For most people, the body absorbs caffeine within 45 minutes, and its effect can last for up to 16 hours after initial intake, depending on different internal and external factors.   

Caffeine also blocks adenosine, a chemical in your body that helps regulate the body’s internal drive for sleep. This is because adenosine and caffeine have similar chemical structures, so caffeine binds to the same receptors in the brain that adenosine would usually bind to in order to signal sleepiness — but without inducing sleepiness. In turn, it prevents the drowsiness that occurs as the levels of adenosine in the body increase. Additionally, caffeine alters sleep architecture, the overall nightly distribution of sleep among the different sleep stages.  

Over-caffeinating can reduce time spent in deep sleep, the phase that is critical for physical and mental rejuvenation. 

People can become dependent on caffeine and be unable to do without caffeine even when it starts to impair their health and wellbeing.  

A person may build up a tolerance to caffeine such that they may need larger doses to produce the same effects it used to have when taken in smaller amounts. A person may also experience withdrawal symptoms when they stop taking caffeine. Some of these symptoms include fatigue, headache, poor mood, sleepiness, and difficulty concentrating. 

How Long Do the Effects Last? 

Caffeine kicks in quickly. Evidence suggests that 99% of people start experiencing the effect of caffeine within 45 minutes of taking it. But it stays in the body longer than you may expect.  

Half of the amount of caffeine you take may remain in your system for six or more hours. This is what experts describe as caffeine’s half-life, and it is not a fixed figure. It is the amount of time it takes caffeine to work its way out of your system. This can vary from four to six hours or more but seems to average around 5.7 hours. But there’s also evidence that suggests that caffeine’s effect can last in the body for up to 16 hours.  

How Long Before Bed Should I Stop Consuming Caffeine? 

When taken close to evening time, caffeine may disturb how quickly you fall asleep, sleep quality, duration, and intensity.  

2013 study recommends limiting caffeine to at least 6 hours before bedtime to prevent it from affecting a good night’s rest. 

How Can I Tell If Caffeine Is Affecting My Sleep? 

If you’re a caffeine lover, you might be curious to know if your caffeine consumption impacts your sleep health.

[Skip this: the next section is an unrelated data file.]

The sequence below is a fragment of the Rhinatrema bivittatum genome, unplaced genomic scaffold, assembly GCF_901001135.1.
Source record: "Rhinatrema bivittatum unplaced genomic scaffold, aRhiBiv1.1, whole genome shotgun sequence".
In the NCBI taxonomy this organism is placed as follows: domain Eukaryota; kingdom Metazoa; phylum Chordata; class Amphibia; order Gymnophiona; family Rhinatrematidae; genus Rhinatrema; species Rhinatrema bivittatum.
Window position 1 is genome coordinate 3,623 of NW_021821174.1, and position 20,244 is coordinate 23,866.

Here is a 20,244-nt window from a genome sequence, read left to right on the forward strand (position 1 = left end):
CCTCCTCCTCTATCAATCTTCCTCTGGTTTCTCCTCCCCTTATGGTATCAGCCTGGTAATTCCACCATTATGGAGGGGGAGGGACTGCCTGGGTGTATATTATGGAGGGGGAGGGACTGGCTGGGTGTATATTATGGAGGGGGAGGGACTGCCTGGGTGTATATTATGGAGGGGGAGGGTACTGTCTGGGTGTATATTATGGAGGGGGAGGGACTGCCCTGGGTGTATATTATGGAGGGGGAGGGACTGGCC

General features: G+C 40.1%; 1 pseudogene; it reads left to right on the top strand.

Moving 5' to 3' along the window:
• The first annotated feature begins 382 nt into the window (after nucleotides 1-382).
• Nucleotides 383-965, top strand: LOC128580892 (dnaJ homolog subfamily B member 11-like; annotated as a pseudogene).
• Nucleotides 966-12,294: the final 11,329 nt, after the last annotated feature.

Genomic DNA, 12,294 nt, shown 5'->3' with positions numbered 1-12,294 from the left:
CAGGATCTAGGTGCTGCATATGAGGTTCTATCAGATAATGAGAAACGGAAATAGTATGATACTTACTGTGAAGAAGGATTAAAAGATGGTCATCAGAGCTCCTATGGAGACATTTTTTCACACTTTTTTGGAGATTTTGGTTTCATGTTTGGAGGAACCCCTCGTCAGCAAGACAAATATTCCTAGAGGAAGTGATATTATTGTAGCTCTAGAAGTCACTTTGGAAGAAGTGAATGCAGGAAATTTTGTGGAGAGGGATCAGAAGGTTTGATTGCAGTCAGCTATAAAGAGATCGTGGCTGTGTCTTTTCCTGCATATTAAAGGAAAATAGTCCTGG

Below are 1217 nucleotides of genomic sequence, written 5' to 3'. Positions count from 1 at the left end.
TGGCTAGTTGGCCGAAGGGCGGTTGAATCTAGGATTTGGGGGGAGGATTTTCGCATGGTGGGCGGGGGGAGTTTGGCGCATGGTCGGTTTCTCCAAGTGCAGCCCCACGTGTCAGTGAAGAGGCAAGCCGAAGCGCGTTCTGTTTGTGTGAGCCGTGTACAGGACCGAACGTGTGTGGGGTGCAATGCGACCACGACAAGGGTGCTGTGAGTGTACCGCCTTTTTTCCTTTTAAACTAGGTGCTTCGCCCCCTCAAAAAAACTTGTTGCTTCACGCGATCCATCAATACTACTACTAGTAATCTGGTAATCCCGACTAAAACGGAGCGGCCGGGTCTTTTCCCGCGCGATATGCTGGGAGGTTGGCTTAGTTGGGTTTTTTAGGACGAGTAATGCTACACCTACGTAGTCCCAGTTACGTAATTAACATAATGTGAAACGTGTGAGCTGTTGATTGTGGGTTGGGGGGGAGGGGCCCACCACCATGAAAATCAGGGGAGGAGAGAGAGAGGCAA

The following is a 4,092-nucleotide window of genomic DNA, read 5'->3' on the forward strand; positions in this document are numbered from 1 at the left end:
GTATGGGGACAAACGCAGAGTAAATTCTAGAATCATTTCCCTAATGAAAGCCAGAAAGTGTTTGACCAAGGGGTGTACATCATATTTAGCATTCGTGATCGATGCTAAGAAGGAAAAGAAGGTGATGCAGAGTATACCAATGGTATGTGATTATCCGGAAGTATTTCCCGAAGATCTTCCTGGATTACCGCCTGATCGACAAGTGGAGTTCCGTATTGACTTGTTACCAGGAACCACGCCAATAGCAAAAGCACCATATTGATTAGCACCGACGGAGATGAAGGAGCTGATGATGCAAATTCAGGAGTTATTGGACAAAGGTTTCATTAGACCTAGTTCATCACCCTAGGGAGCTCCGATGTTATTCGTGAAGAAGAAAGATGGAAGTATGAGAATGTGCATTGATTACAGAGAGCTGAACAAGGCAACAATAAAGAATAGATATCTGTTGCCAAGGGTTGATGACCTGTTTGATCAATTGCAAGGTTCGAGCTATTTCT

Here are some ways to tell: 

  1. It takes you longer than usual to fall asleep 
  2. You wake up frequently at night  
  3. You don’t feel like you don’t feel well-rested when you wake up 
  4. You always need an energy boost to start your day 
  5. You find yourself feeling sleepy during the day 

However, if you’re experiencing sleep disturbances or problems staying alert and functioning during the day, consider speaking with a doctor who may provide a more accurate diagnosis and prescribe treatment options for your case.  

Next Steps 

Moderation is the key to kicking sleep deprivation that’s caused by drinking too much caffeine. That morning cup of coffee is typically fine, so long as you’re not having trouble sleeping at night. Many people can manage moderate caffeine consumption early in the day without compromising sleep. A general guideline is to curtail caffeine consumption by 2 PM. 

Another great strategy is to monitor how much caffeine you’re drinking each day. Start the day with the most highly caffeinated beverage, and gradually taper down from there. Switch to a half-regular, half-decaf cup of coffee, or tea, before forgoing caffeine altogether for the remainder of the day. It’s also important to remember the amount of caffeine in popular drinks can vary widely. An 8-ounce cup of coffee contains approximately 100 milligrams or more of caffeine. A latte can typically have anywhere from 60-175 mg of caffeine, while a single-ounce espresso may have 47-75 mg. Cola drinks usually have between 25-45 mg of caffeine, while an 8-ounce cup of green tea contains 24-45 mg of caffeine. 

If you decide to give up caffeine altogether, try eliminating it gradually. Giving up caffeine abruptly can lead to fatigue and sluggishness and may cause headaches. These effects are short-term and won’t have any lasting consequences on your overall performance. Nevertheless, it can be easier and less disruptive to taper down your caffeine consumption gradually. 

Moderating caffeine consumption and other stimulants is an essential part of a healthy daily sleep routine and a long-term plan for sleep health.